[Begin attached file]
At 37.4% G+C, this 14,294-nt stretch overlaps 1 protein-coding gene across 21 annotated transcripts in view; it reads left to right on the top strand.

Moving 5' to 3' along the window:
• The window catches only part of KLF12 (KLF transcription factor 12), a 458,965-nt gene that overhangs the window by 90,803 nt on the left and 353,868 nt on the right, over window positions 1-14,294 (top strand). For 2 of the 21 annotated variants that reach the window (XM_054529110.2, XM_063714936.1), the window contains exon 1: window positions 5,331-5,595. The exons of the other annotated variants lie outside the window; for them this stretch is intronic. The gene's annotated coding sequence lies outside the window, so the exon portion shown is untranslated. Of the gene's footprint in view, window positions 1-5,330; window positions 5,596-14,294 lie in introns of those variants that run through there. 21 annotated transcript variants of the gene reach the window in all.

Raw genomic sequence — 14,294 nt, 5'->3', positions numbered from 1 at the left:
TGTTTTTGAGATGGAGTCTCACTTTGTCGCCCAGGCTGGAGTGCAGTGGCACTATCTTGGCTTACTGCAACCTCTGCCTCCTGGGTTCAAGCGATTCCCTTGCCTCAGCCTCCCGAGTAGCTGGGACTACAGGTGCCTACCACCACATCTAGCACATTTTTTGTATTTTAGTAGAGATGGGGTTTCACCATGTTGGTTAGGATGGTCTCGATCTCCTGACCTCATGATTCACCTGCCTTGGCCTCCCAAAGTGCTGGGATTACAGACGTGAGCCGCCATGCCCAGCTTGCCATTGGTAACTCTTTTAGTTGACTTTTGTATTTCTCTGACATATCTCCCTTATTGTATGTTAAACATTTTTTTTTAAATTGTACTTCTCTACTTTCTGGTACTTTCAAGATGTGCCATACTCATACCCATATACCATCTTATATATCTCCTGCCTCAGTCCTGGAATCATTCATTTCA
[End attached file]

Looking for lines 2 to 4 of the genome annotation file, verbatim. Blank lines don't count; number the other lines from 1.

Moving 5' to 3' along the window:
• The window catches only part of KLF12 (KLF transcription factor 12), a 458,965-nt gene that overhangs the window by 90,803 nt on the left and 353,868 nt on the right, over window positions 1-14,294 (top strand). For 2 of the 21 annotated variants that reach the window (XM_054529110.2, XM_063714936.1), the window contains exon 1: window positions 5,331-5,595. The exons of the other annotated variants lie outside the window; for them this stretch is intronic. The gene's annotated coding sequence lies outside the window, so the exon portion shown is untranslated. Of the gene's footprint in view, window positions 1-5,330; window positions 5,596-14,294 lie in introns of those variants that run through there. 21 annotated transcript variants of the gene reach the window in all.

Raw genomic sequence — 14,294 nt, 5'->3', positions numbered from 1 at the left: